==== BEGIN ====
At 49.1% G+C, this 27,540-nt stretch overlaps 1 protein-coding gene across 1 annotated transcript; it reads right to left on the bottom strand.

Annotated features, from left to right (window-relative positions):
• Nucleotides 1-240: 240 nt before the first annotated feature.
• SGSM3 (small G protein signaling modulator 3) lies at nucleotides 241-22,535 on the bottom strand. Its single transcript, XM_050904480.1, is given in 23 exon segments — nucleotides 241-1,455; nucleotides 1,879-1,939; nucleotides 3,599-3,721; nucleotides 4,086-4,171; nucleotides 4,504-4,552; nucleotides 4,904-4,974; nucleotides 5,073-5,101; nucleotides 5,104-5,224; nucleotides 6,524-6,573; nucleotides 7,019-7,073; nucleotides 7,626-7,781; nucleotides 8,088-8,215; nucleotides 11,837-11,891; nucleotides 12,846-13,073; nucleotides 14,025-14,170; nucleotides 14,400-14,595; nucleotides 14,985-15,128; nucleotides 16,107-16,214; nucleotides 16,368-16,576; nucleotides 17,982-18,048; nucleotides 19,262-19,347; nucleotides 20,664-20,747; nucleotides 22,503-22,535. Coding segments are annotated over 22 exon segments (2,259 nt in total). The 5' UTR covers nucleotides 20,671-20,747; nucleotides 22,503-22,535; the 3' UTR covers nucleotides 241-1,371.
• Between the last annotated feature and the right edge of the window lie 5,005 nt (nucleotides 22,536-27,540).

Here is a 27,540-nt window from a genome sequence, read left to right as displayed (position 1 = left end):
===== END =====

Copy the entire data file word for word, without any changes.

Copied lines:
At 49.1% G+C, this 27,540-nt stretch overlaps 1 protein-coding gene across 1 annotated transcript; it reads right to left on the bottom strand.

Annotated features, from left to right (window-relative positions):
• Nucleotides 1-240: 240 nt before the first annotated feature.
• SGSM3 (small G protein signaling modulator 3) lies at nucleotides 241-22,535 on the bottom strand. Its single transcript, XM_050904480.1, is given in 23 exon segments — nucleotides 241-1,455; nucleotides 1,879-1,939; nucleotides 3,599-3,721; nucleotides 4,086-4,171; nucleotides 4,504-4,552; nucleotides 4,904-4,974; nucleotides 5,073-5,101; nucleotides 5,104-5,224; nucleotides 6,524-6,573; nucleotides 7,019-7,073; nucleotides 7,626-7,781; nucleotides 8,088-8,215; nucleotides 11,837-11,891; nucleotides 12,846-13,073; nucleotides 14,025-14,170; nucleotides 14,400-14,595; nucleotides 14,985-15,128; nucleotides 16,107-16,214; nucleotides 16,368-16,576; nucleotides 17,982-18,048; nucleotides 19,262-19,347; nucleotides 20,664-20,747; nucleotides 22,503-22,535. Coding segments are annotated over 22 exon segments (2,259 nt in total). The 5' UTR covers nucleotides 20,671-20,747; nucleotides 22,503-22,535; the 3' UTR covers nucleotides 241-1,371.
• Between the last annotated feature and the right edge of the window lie 5,005 nt (nucleotides 22,536-27,540).

Here is a 27,540-nt window from a genome sequence, read left to right as displayed (position 1 = left end):